A team from Auckland North Shore’s Belmont Intermediate has today triumphed over more than 2000 competitors to win the title of Kids’ Lit Quiz 2018 New Zealand champions.
Sixteen teams of New Zealand’s best super-readers battled it out in the riveting tension-filled national final at the National Library, Wellington.
Today’s event was the culmination of a series of heats around the country which saw more than 2000 competitors aged 10 to 13 whittled down to 16 teams of four.
In second place was a team from Columba College, Dunedin, and in third place a team from Eskdale School in Napier.
As national champions of the Kids’ Lit Quiz, which is supported by the Wright Family Foundation, Whitcoulls, South Pacific Books and Softlink, the Belmont Intermediate team has earned the chance to represent New Zealand at the event’s World Final, to be held in Auckland on July 4. Teams from nine countries will vie for the title of Kids’ Lit Quiz World Champions 2018.
Kids’ Lit Quiz Patron Chloe Wright, who presented the Kids’ Lit Quiz trophy to the winning team, says the quiz encourages a love of reading and a vivid imagination, opening the door to education and possibilities.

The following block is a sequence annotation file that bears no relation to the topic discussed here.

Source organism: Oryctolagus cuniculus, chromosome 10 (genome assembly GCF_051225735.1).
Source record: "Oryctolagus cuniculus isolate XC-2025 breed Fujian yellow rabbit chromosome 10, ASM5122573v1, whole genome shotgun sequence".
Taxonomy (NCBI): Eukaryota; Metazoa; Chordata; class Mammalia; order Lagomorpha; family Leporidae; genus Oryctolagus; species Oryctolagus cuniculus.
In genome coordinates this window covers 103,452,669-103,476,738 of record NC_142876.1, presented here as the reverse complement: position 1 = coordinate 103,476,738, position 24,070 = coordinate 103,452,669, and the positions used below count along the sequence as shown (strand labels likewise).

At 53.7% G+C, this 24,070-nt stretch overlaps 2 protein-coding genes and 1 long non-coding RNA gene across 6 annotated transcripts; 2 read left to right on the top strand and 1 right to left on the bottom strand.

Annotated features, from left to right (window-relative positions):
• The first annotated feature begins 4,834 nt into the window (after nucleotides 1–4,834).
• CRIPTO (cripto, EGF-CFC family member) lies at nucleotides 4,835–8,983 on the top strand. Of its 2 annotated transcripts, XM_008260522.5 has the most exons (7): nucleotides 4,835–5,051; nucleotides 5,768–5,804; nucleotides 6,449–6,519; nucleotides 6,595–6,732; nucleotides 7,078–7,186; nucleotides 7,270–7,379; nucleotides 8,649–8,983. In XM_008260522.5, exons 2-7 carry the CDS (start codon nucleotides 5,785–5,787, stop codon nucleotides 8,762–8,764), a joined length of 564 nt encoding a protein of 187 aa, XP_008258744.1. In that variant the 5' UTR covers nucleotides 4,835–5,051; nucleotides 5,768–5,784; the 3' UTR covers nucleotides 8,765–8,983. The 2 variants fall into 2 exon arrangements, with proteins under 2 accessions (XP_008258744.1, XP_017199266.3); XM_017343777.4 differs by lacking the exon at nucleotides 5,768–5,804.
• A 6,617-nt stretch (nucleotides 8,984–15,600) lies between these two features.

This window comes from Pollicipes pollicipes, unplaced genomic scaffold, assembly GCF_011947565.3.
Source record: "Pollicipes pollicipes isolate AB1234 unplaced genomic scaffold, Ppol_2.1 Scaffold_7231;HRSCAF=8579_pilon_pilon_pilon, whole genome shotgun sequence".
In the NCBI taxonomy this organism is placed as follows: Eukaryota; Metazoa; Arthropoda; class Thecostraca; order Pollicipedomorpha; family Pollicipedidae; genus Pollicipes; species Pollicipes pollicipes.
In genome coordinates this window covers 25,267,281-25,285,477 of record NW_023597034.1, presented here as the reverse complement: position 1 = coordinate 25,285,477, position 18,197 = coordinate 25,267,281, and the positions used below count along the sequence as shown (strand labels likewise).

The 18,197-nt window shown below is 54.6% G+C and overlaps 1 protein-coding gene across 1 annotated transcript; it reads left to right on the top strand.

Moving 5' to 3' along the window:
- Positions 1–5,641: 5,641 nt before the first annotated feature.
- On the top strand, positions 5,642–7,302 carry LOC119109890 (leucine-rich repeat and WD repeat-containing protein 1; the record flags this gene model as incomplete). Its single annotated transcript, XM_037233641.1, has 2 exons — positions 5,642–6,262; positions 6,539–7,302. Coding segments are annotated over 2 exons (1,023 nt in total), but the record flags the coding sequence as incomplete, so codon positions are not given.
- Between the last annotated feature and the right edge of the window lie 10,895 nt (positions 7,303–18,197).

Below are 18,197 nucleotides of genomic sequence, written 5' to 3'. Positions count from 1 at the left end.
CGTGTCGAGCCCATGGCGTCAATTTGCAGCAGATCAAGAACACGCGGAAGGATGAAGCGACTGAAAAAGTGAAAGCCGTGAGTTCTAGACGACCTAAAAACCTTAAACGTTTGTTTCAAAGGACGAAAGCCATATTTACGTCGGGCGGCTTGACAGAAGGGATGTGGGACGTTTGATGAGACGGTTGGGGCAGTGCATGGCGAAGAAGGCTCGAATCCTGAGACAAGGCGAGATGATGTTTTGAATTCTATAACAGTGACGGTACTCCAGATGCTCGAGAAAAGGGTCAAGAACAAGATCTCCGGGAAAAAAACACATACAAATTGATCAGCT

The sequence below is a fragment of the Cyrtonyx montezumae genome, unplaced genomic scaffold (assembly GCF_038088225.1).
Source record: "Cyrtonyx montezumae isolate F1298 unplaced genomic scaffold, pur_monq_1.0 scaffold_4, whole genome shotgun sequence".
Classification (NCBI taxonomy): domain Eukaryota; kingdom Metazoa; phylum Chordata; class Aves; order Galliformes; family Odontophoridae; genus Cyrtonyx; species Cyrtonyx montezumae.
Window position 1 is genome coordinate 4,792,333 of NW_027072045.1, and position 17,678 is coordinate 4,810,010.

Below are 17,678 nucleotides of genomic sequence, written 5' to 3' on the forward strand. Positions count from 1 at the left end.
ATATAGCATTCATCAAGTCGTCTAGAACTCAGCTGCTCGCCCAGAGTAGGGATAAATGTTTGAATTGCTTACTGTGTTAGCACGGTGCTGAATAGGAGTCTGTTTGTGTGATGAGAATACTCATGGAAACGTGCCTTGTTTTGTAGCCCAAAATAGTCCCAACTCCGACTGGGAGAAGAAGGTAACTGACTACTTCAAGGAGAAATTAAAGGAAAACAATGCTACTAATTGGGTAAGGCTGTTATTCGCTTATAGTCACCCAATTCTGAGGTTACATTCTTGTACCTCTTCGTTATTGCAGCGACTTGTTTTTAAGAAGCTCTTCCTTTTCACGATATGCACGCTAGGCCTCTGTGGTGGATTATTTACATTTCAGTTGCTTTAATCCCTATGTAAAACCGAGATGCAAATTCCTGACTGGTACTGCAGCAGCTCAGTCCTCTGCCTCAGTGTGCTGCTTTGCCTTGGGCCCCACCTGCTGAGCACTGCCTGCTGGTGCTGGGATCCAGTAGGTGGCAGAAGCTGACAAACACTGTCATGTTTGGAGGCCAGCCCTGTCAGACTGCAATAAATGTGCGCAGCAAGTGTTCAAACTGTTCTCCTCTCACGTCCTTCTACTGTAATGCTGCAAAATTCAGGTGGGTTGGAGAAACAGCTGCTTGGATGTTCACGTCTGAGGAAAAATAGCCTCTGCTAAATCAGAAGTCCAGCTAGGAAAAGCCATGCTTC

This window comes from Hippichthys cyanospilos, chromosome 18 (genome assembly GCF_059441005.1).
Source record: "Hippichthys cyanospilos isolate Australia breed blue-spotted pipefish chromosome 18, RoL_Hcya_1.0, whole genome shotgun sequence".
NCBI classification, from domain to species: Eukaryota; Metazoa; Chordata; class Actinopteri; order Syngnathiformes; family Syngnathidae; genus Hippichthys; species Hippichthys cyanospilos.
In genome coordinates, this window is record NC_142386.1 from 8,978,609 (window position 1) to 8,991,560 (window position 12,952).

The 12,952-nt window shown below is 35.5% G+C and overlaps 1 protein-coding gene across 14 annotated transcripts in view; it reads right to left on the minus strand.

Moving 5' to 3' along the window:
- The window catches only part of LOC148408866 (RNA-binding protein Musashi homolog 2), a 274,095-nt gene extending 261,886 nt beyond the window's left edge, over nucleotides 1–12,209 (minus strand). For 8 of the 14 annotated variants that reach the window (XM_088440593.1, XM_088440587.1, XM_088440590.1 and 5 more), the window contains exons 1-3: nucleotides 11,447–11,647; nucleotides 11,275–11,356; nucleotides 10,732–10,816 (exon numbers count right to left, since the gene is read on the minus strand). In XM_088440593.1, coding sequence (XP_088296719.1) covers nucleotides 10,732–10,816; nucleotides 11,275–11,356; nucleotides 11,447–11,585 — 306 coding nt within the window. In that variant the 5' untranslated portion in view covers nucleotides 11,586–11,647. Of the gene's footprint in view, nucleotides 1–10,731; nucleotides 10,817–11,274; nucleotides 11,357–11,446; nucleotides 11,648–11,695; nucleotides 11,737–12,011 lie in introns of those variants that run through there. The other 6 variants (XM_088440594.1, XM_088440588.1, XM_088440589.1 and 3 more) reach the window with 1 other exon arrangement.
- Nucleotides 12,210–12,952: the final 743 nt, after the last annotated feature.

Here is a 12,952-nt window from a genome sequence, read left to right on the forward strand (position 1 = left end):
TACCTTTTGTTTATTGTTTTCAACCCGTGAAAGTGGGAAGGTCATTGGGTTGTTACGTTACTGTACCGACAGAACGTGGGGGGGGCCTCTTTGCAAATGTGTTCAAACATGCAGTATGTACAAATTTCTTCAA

‘OECD research shows that reading for pleasure is the single most important indicator of a child’s future success. It’s an even more powerful factor in life achievement than socio-economic background,’ says Chloe, who is CEO of the Wright Family Foundation.
‘Reading also helps kids develop empathy and emotional intelligence, which is well documented as an indicator of successful relationships and success in the workplace.’
Quizmaster Wayne Mills says this year’s competition – known as the “sport of reading” for its competitive edge – was intense.
‘The categories and the questions at today’s national final were all unknown to the teams, therefore their reading has had to have been extensive. The Belmont Intermediate team’s literary knowledge was comprehensive and all-encompassing. I’m sure they’ll do New Zealand proud at the World Final next month.’
Wayne founded the competition in New Zealand 27 years ago with the aim of encouraging children to read widely, increasing their vocabulary and expanding their knowledge of the past, present and future.
It has since grown to 13 countries including Australia, Canada, Hong Kong, Singapore, South Africa, United Kingdom and USA, with more than 8000 children taking part worldwide. This year Indonesia competed for the first time, with Nigeria and Thailand set to take part in 2019.
New Zealand teams have a sterling record on the world stage, winning five of the 14 international finals.
Originally published by Booksellers, 11 June 2018.